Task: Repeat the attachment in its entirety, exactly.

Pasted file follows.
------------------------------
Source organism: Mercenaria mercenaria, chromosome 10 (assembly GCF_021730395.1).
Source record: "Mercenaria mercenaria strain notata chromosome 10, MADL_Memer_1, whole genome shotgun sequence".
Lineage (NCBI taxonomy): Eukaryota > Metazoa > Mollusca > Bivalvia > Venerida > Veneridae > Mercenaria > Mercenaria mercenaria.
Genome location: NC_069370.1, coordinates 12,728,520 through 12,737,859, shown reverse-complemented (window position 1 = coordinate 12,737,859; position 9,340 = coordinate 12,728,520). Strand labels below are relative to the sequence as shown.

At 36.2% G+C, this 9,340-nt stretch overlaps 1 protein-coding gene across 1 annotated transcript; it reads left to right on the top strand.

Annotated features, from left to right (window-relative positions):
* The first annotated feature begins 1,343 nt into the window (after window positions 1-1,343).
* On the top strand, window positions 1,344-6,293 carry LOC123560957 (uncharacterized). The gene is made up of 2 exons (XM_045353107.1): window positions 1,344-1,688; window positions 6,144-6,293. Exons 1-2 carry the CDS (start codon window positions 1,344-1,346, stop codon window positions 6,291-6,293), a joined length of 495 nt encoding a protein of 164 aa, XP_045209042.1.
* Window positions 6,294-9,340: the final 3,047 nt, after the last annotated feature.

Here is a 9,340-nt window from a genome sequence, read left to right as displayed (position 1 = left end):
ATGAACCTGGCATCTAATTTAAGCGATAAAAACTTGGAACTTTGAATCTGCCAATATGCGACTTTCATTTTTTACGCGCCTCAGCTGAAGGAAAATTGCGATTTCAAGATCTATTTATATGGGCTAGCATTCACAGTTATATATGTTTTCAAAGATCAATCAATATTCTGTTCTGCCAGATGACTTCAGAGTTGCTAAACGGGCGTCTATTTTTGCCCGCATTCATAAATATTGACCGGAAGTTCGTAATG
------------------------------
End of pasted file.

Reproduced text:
Source organism: Mercenaria mercenaria, chromosome 10 (assembly GCF_021730395.1).
Source record: "Mercenaria mercenaria strain notata chromosome 10, MADL_Memer_1, whole genome shotgun sequence".
Lineage (NCBI taxonomy): Eukaryota > Metazoa > Mollusca > Bivalvia > Venerida > Veneridae > Mercenaria > Mercenaria mercenaria.
Genome location: NC_069370.1, coordinates 12,728,520 through 12,737,859, shown reverse-complemented (window position 1 = coordinate 12,737,859; position 9,340 = coordinate 12,728,520). Strand labels below are relative to the sequence as shown.

At 36.2% G+C, this 9,340-nt stretch overlaps 1 protein-coding gene across 1 annotated transcript; it reads left to right on the top strand.

Annotated features, from left to right (window-relative positions):
* The first annotated feature begins 1,343 nt into the window (after window positions 1-1,343).
* On the top strand, window positions 1,344-6,293 carry LOC123560957 (uncharacterized). The gene is made up of 2 exons (XM_045353107.1): window positions 1,344-1,688; window positions 6,144-6,293. Exons 1-2 carry the CDS (start codon window positions 1,344-1,346, stop codon window positions 6,291-6,293), a joined length of 495 nt encoding a protein of 164 aa, XP_045209042.1.
* Window positions 6,294-9,340: the final 3,047 nt, after the last annotated feature.

Here is a 9,340-nt window from a genome sequence, read left to right as displayed (position 1 = left end):
ATGAACCTGGCATCTAATTTAAGCGATAAAAACTTGGAACTTTGAATCTGCCAATATGCGACTTTCATTTTTTACGCGCCTCAGCTGAAGGAAAATTGCGATTTCAAGATCTATTTATATGGGCTAGCATTCACAGTTATATATGTTTTCAAAGATCAATCAATATTCTGTTCTGCCAGATGACTTCAGAGTTGCTAAACGGGCGTCTATTTTTGCCCGCATTCATAAATATTGACCGGAAGTTCGTAATG